In this video we are going to discusses the data drawn from UK studies of the epidemiology of cardiac arrest in the out of hospital settings quoted in the 2021 UK Resuscitation Council guidelines.
NHS Ambulance Services attempt resuscitation in approximately 30,000 people each year.
The annual incidence of out-of-hospital cardiac arrest (OHCA) is approximately 55 per 100,000 inhabitants.
72% of cardiac arrests occur in the home or are 15% in the workplace.
Half of all OHCA are witnessed by a bystander.
98% of cardiac arrests occur in adults, amongst whom 33% were aged 15-64 years and 8 out of 10 OHCA are due to a cardiac cause.
Bystander CPR is attempted in 7 out of 10 OHCA and a public access defibrillator use is reported as being used in less than 1 in 10 OHCA.
There is evidence of health inequalities in the incidence of cardiac arrest, bystander CPR and distribution of public access defibrillators. Deprived areas and areas with a greater proportion of residents from minority ethnic backgrounds have a higher incidence of cardiac arrest, lower incidence of bystander CPR and less access to public access defibrillators.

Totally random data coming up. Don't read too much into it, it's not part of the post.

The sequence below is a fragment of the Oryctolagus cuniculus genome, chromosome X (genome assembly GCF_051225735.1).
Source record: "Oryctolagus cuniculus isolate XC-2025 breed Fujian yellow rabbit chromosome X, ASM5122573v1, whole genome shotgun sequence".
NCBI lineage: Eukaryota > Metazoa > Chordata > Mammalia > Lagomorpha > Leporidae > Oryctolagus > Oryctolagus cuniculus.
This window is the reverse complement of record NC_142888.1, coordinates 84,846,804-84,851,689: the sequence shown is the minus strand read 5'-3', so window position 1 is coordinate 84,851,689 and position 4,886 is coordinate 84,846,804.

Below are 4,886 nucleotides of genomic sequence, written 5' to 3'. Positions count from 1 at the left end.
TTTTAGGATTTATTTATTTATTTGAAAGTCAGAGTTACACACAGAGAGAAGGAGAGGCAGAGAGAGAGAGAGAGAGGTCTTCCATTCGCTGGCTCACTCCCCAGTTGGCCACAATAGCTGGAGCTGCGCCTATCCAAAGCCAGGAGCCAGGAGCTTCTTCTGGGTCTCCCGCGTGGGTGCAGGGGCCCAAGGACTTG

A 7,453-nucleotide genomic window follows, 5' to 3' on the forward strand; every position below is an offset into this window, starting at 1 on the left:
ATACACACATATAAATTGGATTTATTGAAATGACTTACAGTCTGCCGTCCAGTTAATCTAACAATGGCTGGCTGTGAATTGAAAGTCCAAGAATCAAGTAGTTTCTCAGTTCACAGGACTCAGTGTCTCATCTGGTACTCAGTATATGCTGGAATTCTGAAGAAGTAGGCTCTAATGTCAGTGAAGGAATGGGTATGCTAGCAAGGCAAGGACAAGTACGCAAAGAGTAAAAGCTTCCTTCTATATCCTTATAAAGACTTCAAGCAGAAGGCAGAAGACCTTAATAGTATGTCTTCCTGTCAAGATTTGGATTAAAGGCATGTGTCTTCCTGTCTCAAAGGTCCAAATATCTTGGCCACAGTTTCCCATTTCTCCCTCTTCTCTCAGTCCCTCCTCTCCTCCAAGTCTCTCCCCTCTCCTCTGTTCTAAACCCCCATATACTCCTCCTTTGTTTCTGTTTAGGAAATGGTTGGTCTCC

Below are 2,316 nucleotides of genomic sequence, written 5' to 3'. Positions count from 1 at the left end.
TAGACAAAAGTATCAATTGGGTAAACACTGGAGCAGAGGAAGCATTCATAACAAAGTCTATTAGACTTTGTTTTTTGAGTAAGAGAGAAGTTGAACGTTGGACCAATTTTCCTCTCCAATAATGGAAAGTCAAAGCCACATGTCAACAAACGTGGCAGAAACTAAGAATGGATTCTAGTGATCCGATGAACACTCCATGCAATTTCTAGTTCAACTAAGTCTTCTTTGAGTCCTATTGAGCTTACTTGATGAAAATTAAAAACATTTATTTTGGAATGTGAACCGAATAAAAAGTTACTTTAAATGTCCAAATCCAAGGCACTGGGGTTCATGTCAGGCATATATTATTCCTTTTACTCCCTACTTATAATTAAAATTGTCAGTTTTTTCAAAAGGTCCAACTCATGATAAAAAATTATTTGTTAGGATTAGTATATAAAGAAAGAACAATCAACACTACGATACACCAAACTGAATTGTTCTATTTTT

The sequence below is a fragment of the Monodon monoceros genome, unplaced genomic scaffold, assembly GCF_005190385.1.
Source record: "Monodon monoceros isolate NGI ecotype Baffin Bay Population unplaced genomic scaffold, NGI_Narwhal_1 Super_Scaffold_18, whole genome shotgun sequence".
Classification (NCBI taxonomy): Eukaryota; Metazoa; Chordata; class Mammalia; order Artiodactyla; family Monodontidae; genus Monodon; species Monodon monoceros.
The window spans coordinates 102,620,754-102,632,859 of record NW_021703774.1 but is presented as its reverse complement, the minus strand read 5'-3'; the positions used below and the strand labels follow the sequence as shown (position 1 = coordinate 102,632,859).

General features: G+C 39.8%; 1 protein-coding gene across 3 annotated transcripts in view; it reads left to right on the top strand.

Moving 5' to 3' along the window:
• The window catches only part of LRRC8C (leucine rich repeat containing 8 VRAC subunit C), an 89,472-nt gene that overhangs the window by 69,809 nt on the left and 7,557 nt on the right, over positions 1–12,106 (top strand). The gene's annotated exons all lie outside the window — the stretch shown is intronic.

The average ambulance response time is 6.9 minutes.
The initial rhythm is shockable in approximately 1 in 4 or 22-25% of OHCA cases and a return of spontaneous circulation (ROSC) is achieved in approximately 30% of attempted resuscitations.
And finally, when resuscitation is attempted, just fewer than one in ten or 9% of people survive to hospital discharge following OHCA.
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